DURHAM — Age is just a number when it comes to the North Carolina men’s tennis team.
Despite their youth, the experiences and capabilities that first-years Ben Sigouin and Mac Kiger bring to the team ultimately pushed the No. 8 Tar Heels (11-3, 2-0 ACC) to a 4-3 victory over rival No. 12 Blue Devils (10-6, 1-1 ACC) at Sheffield Indoor Tennis Center on Saturday afternoon.
“It’s big …” head coach Sam Paul said. “I think they are playing to the capabilities. They’ve got used to in college tennis.”
“One thing I told them when they got here was that they’ve beaten players better than they’ll see all here so just to embrace the situation.”
Sigouin had just come off of a 6-2 win in doubles with partner junior Anu Kodali. Feeling confident, the Canadian started to relax as his singles match started on Court Two, a mistake that was almost fatal.
Down 3-0 in the first set, Sigouin faced an uphill battle and ultimately rallied to a 6-4 victory in the first set. After refocusing himself and listening to Paul’s advice, the first-year continued to fight, but lost the second set, 6-4.
“He just told me to keep working, well, start working actually,” Sigouin said. “I was giving him too many free points at the beginning, and I was just trying to hit winners.”
As the first-year headed into the third set, he wasn’t the only one on his team facing the same fate. Kiger on Court Six and senior Robert Kelly were also heading into their third set.
UNC and Duke were tied 2-2 after junior Blaine Boyden clinched a 6-2, 6-2 victory on Court Five.
Teammates for both teams split in half and lined up on Courts One and Four to cheer on their respective teams as they progressed into the third set. For the Tar Heels, a single phrase was continuously repeated no matter if a UNC player won or dropped the point.
“All heart Tar Heel,” sophomore William Blumberg shouted to Kiger and Sigouin as they battled and ultimately won their final matches 6-3 and 6-2, respectively.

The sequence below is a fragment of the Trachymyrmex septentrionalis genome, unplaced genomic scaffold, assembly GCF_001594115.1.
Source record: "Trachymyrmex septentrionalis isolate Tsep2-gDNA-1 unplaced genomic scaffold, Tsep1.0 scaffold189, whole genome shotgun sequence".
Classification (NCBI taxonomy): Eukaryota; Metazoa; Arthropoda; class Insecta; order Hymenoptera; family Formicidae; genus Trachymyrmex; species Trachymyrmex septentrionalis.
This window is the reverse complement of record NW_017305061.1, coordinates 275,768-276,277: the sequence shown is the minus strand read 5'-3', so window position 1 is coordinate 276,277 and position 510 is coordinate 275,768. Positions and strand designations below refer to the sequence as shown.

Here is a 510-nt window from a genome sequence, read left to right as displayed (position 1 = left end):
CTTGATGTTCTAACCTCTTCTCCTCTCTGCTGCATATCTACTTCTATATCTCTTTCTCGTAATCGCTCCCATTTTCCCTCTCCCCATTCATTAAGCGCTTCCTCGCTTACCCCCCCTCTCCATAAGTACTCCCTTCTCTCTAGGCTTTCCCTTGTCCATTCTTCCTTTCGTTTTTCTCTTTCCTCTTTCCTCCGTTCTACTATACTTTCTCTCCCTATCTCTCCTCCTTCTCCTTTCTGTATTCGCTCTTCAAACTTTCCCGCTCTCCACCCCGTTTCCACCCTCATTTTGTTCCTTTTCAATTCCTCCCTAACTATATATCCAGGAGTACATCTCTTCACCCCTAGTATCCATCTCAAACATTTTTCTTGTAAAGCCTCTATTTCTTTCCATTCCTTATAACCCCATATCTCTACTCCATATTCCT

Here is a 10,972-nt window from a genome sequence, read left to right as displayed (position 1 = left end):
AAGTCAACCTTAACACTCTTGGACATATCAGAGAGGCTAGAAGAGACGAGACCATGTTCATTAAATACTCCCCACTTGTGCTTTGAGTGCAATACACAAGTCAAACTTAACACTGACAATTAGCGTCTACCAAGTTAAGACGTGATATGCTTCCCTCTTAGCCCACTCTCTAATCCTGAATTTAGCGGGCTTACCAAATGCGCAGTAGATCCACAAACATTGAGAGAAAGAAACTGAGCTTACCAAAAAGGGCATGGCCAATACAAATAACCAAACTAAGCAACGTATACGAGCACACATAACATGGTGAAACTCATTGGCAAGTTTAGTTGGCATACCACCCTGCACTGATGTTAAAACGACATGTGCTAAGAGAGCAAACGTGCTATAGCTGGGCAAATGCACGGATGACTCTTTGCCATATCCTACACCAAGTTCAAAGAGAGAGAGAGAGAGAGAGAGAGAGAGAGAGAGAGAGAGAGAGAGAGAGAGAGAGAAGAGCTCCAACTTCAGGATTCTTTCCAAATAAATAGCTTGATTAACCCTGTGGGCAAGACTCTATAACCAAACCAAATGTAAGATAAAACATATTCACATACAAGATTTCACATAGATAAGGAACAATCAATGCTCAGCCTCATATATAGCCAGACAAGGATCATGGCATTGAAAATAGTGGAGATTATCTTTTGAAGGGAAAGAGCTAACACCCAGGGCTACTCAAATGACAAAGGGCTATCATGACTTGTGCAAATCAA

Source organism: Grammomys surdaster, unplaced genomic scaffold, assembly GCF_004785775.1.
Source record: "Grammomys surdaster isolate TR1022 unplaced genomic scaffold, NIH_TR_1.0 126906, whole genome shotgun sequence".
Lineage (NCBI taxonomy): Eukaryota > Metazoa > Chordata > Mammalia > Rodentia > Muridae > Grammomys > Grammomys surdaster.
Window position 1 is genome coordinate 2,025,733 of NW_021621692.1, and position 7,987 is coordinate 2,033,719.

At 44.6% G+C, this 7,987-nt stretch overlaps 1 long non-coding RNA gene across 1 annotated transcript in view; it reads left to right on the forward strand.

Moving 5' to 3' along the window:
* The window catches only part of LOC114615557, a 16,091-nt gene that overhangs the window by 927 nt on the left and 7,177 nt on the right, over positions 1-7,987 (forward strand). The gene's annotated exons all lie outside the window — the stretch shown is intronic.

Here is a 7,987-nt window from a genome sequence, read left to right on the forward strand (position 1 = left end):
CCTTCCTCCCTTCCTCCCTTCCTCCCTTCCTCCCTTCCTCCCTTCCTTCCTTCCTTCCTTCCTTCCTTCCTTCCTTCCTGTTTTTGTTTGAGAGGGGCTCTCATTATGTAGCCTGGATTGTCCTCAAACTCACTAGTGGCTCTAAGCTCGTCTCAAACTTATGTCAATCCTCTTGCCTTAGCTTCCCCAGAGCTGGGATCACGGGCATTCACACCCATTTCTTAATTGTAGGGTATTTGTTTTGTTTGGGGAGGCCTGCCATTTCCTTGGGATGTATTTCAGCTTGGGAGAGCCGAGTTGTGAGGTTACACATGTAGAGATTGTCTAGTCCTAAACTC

“Our team, we try and pride ourselves on how hard we work, and just trying to outwork guys,” Boyden said. “So for us, all heart, it’s not really about talent in matches like this. Everybody can hit balls.”
“It’s all about who’s going to fight more, who’s going to use more heart, and it’s really what our motto is — all heart and trying to fight.”
When Sigouin, the final Tar Heel to finish, clinched the winning point, his team stormed the court. Along with the screams and cheers, ‘all heart Tar Heel’ was repeated again, serving as a reminder during the rivalry match.
“It gets me really motivated,” Sigouin said. “I think it’s good to remind myself to just keep fighting and sometimes with long matches like these, you can have little dips, and these guys, when they cheer me on like that, it’s amazing.”
With a rivalry as old as UNC and Duke's, any meeting between the two teams will be emotionally charged. For some players, it's has been a part of their lives for years.
“The rivalry is everything,” Boyden said. “I moved to Raleigh when I was 10 years old from Utah, and just kind of picked a team. Carolina was my team always. Just growing up and cheering for the Heels, there’s something special about the rivalry.”
“Every single game, no matter how good the teams are, it’s always going to be a battle. So, the fact that we can come out here, execute our game plan, get a win, it’s unbelievable.”
While it is easy to get lost in the emotions and intensity, Paul wanted to make sure his team stayed level-headed, at least as level-headed as possible given the environment and circumstances. ‘All heart Tar Heel’ served as a reminder of that mentality.
“It means that they’re going to fight,” Paul said. “That’s what I’m proud of they’re going to fight. That’s one thing we can control, how hard we train and how hard we fight.”
“Once we come out to play, how hard are you going to fight and leave everything you’ve got on the court.”
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